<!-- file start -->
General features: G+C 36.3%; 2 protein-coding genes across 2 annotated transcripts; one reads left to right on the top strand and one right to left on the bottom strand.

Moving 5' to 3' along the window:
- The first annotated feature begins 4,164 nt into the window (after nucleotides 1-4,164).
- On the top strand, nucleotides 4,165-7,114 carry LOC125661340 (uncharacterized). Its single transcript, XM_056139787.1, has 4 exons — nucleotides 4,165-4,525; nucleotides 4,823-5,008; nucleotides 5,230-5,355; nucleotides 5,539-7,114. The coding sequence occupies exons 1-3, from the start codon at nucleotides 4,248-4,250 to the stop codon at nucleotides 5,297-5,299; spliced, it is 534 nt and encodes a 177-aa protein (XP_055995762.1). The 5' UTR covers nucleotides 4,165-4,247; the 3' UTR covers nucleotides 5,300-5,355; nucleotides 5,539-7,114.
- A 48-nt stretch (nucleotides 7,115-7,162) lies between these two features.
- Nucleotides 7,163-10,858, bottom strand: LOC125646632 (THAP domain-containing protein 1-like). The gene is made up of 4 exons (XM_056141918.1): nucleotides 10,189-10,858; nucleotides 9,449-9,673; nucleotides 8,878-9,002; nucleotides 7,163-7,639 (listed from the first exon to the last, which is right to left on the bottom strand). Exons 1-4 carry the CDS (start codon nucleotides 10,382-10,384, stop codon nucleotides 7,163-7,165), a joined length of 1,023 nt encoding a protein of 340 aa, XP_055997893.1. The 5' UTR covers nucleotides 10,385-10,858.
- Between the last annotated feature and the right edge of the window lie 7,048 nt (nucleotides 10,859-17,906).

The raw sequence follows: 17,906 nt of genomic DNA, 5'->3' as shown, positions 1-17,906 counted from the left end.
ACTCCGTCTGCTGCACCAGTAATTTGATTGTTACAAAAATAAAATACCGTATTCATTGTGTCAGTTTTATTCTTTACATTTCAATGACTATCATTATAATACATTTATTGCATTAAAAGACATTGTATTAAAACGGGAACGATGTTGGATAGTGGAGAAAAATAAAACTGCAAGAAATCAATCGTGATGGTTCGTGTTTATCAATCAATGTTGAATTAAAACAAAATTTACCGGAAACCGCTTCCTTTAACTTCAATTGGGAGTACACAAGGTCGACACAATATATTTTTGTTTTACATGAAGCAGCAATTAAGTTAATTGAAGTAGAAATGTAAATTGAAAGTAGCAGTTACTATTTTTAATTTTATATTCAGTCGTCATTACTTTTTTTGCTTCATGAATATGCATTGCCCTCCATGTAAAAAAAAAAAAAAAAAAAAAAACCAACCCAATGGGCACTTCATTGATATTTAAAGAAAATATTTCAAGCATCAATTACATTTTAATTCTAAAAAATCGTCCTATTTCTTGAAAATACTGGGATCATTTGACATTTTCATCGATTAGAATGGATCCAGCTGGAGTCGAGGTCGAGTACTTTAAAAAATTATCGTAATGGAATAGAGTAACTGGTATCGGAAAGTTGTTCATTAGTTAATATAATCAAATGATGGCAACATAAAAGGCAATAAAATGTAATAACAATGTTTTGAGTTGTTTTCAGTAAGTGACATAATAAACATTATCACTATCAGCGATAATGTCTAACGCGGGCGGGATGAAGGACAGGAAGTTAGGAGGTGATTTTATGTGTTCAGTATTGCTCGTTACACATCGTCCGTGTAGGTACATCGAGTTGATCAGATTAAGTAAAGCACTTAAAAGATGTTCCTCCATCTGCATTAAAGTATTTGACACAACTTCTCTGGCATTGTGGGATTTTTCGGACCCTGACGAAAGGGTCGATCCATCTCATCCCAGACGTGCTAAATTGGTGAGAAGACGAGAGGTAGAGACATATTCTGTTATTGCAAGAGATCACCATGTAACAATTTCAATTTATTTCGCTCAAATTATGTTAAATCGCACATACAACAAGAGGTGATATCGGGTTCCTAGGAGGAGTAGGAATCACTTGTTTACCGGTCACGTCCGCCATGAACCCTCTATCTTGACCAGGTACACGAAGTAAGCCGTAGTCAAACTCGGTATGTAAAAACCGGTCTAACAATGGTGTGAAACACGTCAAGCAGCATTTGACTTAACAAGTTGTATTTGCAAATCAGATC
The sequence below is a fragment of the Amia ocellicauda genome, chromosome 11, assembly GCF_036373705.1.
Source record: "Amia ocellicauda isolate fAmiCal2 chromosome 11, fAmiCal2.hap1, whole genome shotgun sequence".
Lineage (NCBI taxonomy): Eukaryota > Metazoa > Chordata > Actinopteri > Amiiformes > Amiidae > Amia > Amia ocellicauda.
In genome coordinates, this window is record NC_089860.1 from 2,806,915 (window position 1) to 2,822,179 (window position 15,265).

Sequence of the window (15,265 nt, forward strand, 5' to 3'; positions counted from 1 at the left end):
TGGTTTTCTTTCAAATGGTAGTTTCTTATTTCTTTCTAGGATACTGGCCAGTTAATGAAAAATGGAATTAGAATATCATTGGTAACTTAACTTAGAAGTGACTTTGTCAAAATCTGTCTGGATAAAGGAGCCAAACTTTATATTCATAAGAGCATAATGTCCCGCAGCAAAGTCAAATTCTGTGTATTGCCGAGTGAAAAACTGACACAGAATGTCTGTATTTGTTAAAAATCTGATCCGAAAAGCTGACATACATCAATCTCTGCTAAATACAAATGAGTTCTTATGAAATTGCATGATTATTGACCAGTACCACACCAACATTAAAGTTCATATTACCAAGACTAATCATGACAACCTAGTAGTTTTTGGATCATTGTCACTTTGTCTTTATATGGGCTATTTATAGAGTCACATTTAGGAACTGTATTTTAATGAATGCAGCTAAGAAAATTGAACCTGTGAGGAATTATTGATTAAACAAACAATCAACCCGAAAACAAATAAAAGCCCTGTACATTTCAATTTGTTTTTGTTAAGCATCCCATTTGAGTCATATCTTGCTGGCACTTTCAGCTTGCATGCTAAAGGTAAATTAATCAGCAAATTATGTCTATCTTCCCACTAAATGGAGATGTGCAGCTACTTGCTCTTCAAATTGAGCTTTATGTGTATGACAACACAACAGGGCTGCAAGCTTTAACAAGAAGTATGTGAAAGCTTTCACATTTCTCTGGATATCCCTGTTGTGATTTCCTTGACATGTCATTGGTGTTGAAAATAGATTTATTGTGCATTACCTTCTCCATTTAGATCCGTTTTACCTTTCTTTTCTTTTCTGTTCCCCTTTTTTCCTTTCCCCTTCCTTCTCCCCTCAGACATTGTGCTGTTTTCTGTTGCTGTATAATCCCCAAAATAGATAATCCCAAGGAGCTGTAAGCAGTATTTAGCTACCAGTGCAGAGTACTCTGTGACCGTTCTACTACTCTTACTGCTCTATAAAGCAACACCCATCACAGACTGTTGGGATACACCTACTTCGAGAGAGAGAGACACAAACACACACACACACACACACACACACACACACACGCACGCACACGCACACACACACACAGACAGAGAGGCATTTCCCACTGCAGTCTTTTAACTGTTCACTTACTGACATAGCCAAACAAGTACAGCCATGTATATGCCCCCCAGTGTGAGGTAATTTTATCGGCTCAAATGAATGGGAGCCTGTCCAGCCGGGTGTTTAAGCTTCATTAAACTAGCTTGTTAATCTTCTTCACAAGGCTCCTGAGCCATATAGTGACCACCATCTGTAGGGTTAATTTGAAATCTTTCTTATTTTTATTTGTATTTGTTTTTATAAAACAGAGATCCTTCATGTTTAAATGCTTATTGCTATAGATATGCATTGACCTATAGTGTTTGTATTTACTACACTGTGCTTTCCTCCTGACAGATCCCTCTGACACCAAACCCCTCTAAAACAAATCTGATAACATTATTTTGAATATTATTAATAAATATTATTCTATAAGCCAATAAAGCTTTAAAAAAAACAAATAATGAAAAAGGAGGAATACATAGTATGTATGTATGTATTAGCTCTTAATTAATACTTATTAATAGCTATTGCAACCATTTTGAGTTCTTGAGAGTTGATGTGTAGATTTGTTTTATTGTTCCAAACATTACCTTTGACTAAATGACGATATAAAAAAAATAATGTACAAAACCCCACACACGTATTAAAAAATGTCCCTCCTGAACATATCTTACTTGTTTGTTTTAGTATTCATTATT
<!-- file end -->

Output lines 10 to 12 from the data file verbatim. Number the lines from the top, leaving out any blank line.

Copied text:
The sequence below is a fragment of the Amia ocellicauda genome, chromosome 11, assembly GCF_036373705.1.
Source record: "Amia ocellicauda isolate fAmiCal2 chromosome 11, fAmiCal2.hap1, whole genome shotgun sequence".
Lineage (NCBI taxonomy): Eukaryota > Metazoa > Chordata > Actinopteri > Amiiformes > Amiidae > Amia > Amia ocellicauda.